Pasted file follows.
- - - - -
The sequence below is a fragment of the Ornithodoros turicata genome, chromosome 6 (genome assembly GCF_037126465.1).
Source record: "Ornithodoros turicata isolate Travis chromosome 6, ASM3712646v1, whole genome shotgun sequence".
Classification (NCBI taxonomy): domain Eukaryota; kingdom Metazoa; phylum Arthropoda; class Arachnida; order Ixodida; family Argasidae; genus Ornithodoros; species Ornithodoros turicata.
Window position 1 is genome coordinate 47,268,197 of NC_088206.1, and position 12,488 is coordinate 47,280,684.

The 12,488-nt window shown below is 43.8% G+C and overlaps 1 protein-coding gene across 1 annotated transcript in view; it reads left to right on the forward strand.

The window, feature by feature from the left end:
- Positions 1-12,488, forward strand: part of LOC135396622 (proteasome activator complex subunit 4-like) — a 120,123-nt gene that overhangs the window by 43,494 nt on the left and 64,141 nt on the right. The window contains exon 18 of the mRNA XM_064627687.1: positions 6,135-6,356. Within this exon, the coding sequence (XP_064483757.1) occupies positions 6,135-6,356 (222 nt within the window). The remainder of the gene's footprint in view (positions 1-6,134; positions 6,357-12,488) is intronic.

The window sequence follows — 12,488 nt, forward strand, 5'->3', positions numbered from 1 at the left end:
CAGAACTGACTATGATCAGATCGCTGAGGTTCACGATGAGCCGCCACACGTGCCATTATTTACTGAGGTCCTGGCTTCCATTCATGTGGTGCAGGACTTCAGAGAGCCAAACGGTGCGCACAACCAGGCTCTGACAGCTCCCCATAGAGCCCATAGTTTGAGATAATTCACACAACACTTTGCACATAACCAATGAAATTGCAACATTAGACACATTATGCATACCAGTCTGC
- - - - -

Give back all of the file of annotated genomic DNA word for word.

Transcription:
The sequence below is a fragment of the Ornithodoros turicata genome, chromosome 6 (genome assembly GCF_037126465.1).
Source record: "Ornithodoros turicata isolate Travis chromosome 6, ASM3712646v1, whole genome shotgun sequence".
Classification (NCBI taxonomy): domain Eukaryota; kingdom Metazoa; phylum Arthropoda; class Arachnida; order Ixodida; family Argasidae; genus Ornithodoros; species Ornithodoros turicata.
Window position 1 is genome coordinate 47,268,197 of NC_088206.1, and position 12,488 is coordinate 47,280,684.

The 12,488-nt window shown below is 43.8% G+C and overlaps 1 protein-coding gene across 1 annotated transcript in view; it reads left to right on the forward strand.

The window, feature by feature from the left end:
- Positions 1-12,488, forward strand: part of LOC135396622 (proteasome activator complex subunit 4-like) — a 120,123-nt gene that overhangs the window by 43,494 nt on the left and 64,141 nt on the right. The window contains exon 18 of the mRNA XM_064627687.1: positions 6,135-6,356. Within this exon, the coding sequence (XP_064483757.1) occupies positions 6,135-6,356 (222 nt within the window). The remainder of the gene's footprint in view (positions 1-6,134; positions 6,357-12,488) is intronic.

The window sequence follows — 12,488 nt, forward strand, 5'->3', positions numbered from 1 at the left end:
CAGAACTGACTATGATCAGATCGCTGAGGTTCACGATGAGCCGCCACACGTGCCATTATTTACTGAGGTCCTGGCTTCCATTCATGTGGTGCAGGACTTCAGAGAGCCAAACGGTGCGCACAACCAGGCTCTGACAGCTCCCCATAGAGCCCATAGTTTGAGATAATTCACACAACACTTTGCACATAACCAATGAAATTGCAACATTAGACACATTATGCATACCAGTCTGC